As the widespread use of technology becomes more critical to our everyday lives, more people are considering digital assets when completing their estate planning. Those digital assets may not seem immediately important, but estate administrators say that managing passwords, user names and answers to personal security questions can be critical in the estate planning process.

Many self-employed businesspeople, for example, keep their financial records exclusively online or on a protected computer. One man who uses the Internet to manage his frequent business travel plans said he did not even consider the millions of miles that he had accumulated through air travel. The man’s attorney advised him that the miles were, in fact, a digital asset that should be managed after his death.

This scenario is not uncommon, but only a few people are realizing that their wishes for their virtual assets should be defined in their wills. Attorneys throughout the country say that the new trends toward digital account management have left some families confused when the time for estate administration arrives. Without access to the information, estates cannot be distributed efficiently.

A recent survey conducted by a retirement advocacy group shows that nearly two-thirds of older Americans have not made provisions to manage their digital assets upon their death. That statistic exists despite the fact that more than half of Americans over the age of 45 agree that online financial records should be considered in an estate plan.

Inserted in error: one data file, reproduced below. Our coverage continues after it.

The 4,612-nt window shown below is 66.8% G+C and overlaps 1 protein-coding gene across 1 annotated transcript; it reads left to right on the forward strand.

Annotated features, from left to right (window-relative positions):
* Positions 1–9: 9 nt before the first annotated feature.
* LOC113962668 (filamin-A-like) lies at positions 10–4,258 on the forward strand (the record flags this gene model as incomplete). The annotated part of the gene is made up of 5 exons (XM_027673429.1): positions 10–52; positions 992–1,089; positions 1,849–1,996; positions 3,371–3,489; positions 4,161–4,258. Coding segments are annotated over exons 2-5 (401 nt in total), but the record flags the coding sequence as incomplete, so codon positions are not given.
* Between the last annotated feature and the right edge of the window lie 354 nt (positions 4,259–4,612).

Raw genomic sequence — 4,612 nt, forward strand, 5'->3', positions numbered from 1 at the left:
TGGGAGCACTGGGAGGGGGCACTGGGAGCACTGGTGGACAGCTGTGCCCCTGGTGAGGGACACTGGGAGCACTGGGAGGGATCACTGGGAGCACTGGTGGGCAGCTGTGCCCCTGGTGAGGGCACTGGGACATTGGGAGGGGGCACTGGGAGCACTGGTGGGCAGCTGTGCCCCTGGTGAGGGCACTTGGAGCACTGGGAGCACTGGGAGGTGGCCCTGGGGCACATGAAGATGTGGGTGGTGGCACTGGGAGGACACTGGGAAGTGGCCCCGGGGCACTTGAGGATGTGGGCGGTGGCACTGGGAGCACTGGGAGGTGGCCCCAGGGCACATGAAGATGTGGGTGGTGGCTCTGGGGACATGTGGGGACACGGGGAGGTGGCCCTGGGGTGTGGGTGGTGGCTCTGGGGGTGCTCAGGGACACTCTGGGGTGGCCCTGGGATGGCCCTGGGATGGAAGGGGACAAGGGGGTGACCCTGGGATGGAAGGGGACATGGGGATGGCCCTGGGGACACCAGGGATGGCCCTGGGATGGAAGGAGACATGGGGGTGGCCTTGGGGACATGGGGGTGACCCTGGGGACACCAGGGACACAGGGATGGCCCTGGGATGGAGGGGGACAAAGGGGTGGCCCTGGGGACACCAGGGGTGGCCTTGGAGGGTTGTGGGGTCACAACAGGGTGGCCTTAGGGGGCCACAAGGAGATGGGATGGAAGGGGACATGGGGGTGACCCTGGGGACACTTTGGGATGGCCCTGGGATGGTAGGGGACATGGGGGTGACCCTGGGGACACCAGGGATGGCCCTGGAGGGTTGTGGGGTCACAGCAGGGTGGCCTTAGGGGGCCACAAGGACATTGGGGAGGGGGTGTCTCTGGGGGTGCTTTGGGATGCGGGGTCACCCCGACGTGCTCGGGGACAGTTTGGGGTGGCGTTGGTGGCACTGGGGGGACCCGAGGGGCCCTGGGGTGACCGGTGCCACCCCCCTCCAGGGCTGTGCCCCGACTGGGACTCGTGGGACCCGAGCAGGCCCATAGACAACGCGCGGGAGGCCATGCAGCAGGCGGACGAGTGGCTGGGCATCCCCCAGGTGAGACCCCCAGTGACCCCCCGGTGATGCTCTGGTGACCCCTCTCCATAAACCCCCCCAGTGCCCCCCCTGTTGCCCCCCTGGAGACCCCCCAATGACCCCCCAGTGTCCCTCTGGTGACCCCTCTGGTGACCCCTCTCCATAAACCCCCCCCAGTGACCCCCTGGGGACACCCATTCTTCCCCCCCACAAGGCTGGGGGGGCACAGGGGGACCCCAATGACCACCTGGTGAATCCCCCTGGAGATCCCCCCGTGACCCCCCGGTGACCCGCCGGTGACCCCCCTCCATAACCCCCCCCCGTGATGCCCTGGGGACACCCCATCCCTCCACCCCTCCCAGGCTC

Providing password information to both your digital financial accounts and your e-mail accounts could prove invaluable to your family members. Many e-mail providers will not transfer account ownership when the holder dies, which means that family members could find themselves unable to access the gateway to the deceased’s online life.

Laws about electronic documents and individual estates vary by state jurisdiction, and more area leaders are realizing that legal precedent is required to effectively manage these assets. By including important passwords, user names and other online keys, you can improve your estate plan and save your grieving family members a great deal of worry.

Luis E. Barreto